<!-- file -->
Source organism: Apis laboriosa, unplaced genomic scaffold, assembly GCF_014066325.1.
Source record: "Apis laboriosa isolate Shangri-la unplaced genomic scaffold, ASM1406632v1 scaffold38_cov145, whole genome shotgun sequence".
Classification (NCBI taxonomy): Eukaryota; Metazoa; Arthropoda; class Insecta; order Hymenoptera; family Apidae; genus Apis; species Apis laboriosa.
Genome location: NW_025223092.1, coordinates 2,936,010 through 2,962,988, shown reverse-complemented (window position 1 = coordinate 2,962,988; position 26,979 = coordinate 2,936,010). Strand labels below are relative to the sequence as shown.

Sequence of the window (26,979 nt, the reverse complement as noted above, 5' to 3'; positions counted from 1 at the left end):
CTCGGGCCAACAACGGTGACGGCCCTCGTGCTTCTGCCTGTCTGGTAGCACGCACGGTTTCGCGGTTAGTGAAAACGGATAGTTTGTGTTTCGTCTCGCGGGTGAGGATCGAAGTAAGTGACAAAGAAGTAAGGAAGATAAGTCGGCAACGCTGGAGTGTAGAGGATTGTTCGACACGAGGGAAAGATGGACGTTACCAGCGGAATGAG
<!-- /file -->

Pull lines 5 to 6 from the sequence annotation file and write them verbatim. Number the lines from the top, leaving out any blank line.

Sequence of the window (26,979 nt, the reverse complement as noted above, 5' to 3'; positions counted from 1 at the left end):
CTCGGGCCAACAACGGTGACGGCCCTCGTGCTTCTGCCTGTCTGGTAGCACGCACGGTTTCGCGGTTAGTGAAAACGGATAGTTTGTGTTTCGTCTCGCGGGTGAGGATCGAAGTAAGTGACAAAGAAGTAAGGAAGATAAGTCGGCAACGCTGGAGTGTAGAGGATTGTTCGACACGAGGGAAAGATGGACGTTACCAGCGGAATGAG